Proceedings of the XXIII World Congress of Philosophy

Volume 52, 2018

Philosophy of History

Louis Colombo
Pages 5-9

Hegel and the End of History: No Panacea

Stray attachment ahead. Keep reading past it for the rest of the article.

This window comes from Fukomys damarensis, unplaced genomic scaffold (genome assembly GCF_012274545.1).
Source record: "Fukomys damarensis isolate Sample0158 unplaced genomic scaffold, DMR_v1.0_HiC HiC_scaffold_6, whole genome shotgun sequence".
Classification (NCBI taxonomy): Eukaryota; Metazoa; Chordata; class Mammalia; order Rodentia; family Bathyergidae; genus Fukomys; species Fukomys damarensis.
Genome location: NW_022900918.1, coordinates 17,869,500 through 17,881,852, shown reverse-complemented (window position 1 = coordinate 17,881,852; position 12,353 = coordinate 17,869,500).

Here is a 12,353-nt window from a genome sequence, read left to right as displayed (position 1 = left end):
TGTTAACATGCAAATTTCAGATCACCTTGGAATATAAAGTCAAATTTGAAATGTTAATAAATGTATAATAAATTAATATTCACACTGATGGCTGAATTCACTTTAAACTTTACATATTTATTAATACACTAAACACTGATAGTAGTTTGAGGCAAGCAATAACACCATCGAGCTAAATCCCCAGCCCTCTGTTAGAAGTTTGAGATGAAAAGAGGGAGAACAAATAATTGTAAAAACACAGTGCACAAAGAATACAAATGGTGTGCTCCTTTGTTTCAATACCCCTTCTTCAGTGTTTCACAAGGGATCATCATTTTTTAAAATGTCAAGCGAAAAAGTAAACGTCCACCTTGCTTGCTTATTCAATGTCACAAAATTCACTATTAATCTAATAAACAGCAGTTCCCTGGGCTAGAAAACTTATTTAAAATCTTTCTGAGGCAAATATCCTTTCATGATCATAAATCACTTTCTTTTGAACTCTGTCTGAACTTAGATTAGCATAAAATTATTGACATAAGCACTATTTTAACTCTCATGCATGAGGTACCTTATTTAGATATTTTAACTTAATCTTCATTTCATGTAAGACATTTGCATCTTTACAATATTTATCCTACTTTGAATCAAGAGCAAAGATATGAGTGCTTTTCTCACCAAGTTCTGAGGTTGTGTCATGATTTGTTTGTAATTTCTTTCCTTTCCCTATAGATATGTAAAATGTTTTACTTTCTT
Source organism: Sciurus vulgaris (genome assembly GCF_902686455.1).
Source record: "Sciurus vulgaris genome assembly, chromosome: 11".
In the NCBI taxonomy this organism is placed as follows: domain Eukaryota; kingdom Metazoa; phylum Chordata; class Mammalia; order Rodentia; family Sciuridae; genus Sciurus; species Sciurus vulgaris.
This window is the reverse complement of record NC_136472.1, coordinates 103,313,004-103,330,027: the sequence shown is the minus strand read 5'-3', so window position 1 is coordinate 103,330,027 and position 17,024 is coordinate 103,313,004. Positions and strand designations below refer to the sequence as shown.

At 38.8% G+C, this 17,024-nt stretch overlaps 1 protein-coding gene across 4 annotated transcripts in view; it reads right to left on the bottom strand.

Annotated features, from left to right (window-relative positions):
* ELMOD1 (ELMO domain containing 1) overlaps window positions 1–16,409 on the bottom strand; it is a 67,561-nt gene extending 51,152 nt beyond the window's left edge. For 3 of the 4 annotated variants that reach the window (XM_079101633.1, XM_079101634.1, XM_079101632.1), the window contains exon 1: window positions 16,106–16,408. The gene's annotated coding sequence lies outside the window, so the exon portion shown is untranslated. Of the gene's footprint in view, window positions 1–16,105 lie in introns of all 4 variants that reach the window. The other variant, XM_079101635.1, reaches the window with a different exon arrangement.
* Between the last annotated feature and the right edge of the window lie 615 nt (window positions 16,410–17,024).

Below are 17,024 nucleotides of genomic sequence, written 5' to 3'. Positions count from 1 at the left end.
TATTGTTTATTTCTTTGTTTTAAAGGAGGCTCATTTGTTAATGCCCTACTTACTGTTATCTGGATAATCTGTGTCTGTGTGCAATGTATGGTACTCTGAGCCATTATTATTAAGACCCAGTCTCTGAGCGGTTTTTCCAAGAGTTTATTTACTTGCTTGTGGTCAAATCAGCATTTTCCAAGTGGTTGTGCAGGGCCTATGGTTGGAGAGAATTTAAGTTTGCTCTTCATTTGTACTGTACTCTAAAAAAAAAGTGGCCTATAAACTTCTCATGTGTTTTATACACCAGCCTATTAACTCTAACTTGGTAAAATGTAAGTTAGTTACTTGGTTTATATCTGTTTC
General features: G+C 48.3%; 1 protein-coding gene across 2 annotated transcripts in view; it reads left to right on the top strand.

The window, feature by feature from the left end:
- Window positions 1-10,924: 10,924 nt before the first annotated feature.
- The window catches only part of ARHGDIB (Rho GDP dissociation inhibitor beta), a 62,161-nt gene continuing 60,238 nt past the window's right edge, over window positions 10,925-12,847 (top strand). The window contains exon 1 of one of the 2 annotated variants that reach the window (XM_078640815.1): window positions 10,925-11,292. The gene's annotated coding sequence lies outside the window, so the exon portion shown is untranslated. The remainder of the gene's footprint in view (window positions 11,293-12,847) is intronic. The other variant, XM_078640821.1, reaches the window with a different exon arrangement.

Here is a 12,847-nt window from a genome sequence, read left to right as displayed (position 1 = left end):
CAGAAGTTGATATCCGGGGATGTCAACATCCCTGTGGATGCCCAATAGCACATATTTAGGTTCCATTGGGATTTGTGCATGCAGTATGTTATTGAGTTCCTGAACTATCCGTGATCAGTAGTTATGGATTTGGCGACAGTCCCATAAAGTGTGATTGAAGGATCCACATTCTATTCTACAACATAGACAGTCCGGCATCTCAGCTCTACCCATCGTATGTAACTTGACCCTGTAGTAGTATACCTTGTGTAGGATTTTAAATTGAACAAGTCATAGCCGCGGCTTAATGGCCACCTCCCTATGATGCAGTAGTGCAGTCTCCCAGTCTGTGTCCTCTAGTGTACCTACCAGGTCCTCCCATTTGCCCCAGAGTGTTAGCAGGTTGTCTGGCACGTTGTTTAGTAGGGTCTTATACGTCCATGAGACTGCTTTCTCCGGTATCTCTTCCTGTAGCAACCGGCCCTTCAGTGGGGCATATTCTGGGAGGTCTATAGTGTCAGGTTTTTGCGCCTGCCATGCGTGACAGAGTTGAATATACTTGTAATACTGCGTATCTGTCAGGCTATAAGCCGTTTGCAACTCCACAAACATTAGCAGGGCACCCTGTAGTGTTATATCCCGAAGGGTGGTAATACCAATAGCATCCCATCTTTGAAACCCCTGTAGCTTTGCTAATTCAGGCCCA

Hegel boldly proclaimed that the time for searching for the truth had come to an end, not because such truth was an illusion and the search was misguided, but because we were at last in a position to grasp the truth in its fullness. What the Hegelian philosophy seems to offer is “the absolute” itself, the ultimate ground of all knowledge, knowledge free from skeptical doubts, knowledge which is underwritten by Hegel’s equally grand claim, in The Philosophy of History, that in Europe of his day, history had “come to an end”. While Hegel’s claims may strike a contemporary reader as naively optimistic, outmoded and quaint, or bombastic and dangerous, I will attempt an interpretation of Hegel’s thesis on the “end of history” which I hope is plausible today. Having done that, I will then argue that even this defense of the Hegelian thesis cannot salvage the “end of history” as a panacea. History might have come to an end and the fullness of truth revealed itself, and yet we have grounds to fear that our relationship to truth is as contested as ever.